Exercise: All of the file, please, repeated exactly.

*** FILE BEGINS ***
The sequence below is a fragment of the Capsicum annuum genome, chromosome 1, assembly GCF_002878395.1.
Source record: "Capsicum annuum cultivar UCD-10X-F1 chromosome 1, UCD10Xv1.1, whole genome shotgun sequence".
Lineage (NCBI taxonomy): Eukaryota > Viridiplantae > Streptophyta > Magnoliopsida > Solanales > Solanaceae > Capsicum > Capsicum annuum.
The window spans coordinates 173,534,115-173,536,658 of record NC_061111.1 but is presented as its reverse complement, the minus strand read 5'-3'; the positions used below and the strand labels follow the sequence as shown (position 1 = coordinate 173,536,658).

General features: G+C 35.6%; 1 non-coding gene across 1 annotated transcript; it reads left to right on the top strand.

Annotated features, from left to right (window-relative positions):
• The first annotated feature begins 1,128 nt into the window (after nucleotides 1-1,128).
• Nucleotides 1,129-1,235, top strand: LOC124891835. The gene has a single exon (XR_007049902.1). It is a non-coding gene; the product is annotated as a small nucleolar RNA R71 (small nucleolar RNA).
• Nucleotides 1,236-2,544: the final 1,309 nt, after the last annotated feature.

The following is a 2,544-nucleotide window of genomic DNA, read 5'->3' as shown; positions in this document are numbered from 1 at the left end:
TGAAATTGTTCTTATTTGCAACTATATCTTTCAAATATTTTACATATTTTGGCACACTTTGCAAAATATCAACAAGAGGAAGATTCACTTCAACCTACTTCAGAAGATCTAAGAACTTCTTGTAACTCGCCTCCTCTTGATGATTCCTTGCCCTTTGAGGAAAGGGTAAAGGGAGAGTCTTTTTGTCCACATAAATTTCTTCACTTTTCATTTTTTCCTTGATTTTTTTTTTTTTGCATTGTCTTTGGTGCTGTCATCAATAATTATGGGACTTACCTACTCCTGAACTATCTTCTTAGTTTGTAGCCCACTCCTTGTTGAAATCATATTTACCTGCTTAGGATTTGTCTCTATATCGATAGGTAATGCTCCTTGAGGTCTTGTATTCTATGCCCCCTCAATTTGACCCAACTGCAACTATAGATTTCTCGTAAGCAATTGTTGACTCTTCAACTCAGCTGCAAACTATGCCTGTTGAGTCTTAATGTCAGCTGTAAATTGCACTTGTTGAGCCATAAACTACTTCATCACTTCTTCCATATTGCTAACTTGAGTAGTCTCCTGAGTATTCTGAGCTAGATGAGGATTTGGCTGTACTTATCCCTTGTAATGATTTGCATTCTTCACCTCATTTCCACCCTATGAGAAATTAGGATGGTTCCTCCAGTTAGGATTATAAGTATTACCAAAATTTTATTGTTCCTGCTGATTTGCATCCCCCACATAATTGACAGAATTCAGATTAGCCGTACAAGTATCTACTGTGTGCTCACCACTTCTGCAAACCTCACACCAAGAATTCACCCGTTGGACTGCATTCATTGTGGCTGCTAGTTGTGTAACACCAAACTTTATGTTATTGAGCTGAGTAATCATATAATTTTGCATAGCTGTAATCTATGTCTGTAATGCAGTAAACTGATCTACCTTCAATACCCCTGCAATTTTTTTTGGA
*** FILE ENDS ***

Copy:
The sequence below is a fragment of the Capsicum annuum genome, chromosome 1, assembly GCF_002878395.1.
Source record: "Capsicum annuum cultivar UCD-10X-F1 chromosome 1, UCD10Xv1.1, whole genome shotgun sequence".
Lineage (NCBI taxonomy): Eukaryota > Viridiplantae > Streptophyta > Magnoliopsida > Solanales > Solanaceae > Capsicum > Capsicum annuum.
The window spans coordinates 173,534,115-173,536,658 of record NC_061111.1 but is presented as its reverse complement, the minus strand read 5'-3'; the positions used below and the strand labels follow the sequence as shown (position 1 = coordinate 173,536,658).

General features: G+C 35.6%; 1 non-coding gene across 1 annotated transcript; it reads left to right on the top strand.

Annotated features, from left to right (window-relative positions):
• The first annotated feature begins 1,128 nt into the window (after nucleotides 1-1,128).
• Nucleotides 1,129-1,235, top strand: LOC124891835. The gene has a single exon (XR_007049902.1). It is a non-coding gene; the product is annotated as a small nucleolar RNA R71 (small nucleolar RNA).
• Nucleotides 1,236-2,544: the final 1,309 nt, after the last annotated feature.

The following is a 2,544-nucleotide window of genomic DNA, read 5'->3' as shown; positions in this document are numbered from 1 at the left end:
TGAAATTGTTCTTATTTGCAACTATATCTTTCAAATATTTTACATATTTTGGCACACTTTGCAAAATATCAACAAGAGGAAGATTCACTTCAACCTACTTCAGAAGATCTAAGAACTTCTTGTAACTCGCCTCCTCTTGATGATTCCTTGCCCTTTGAGGAAAGGGTAAAGGGAGAGTCTTTTTGTCCACATAAATTTCTTCACTTTTCATTTTTTCCTTGATTTTTTTTTTTTTGCATTGTCTTTGGTGCTGTCATCAATAATTATGGGACTTACCTACTCCTGAACTATCTTCTTAGTTTGTAGCCCACTCCTTGTTGAAATCATATTTACCTGCTTAGGATTTGTCTCTATATCGATAGGTAATGCTCCTTGAGGTCTTGTATTCTATGCCCCCTCAATTTGACCCAACTGCAACTATAGATTTCTCGTAAGCAATTGTTGACTCTTCAACTCAGCTGCAAACTATGCCTGTTGAGTCTTAATGTCAGCTGTAAATTGCACTTGTTGAGCCATAAACTACTTCATCACTTCTTCCATATTGCTAACTTGAGTAGTCTCCTGAGTATTCTGAGCTAGATGAGGATTTGGCTGTACTTATCCCTTGTAATGATTTGCATTCTTCACCTCATTTCCACCCTATGAGAAATTAGGATGGTTCCTCCAGTTAGGATTATAAGTATTACCAAAATTTTATTGTTCCTGCTGATTTGCATCCCCCACATAATTGACAGAATTCAGATTAGCCGTACAAGTATCTACTGTGTGCTCACCACTTCTGCAAACCTCACACCAAGAATTCACCCGTTGGACTGCATTCATTGTGGCTGCTAGTTGTGTAACACCAAACTTTATGTTATTGAGCTGAGTAATCATATAATTTTGCATAGCTGTAATCTATGTCTGTAATGCAGTAAACTGATCTACCTTCAATACCCCTGCAATTTTTTTTGGA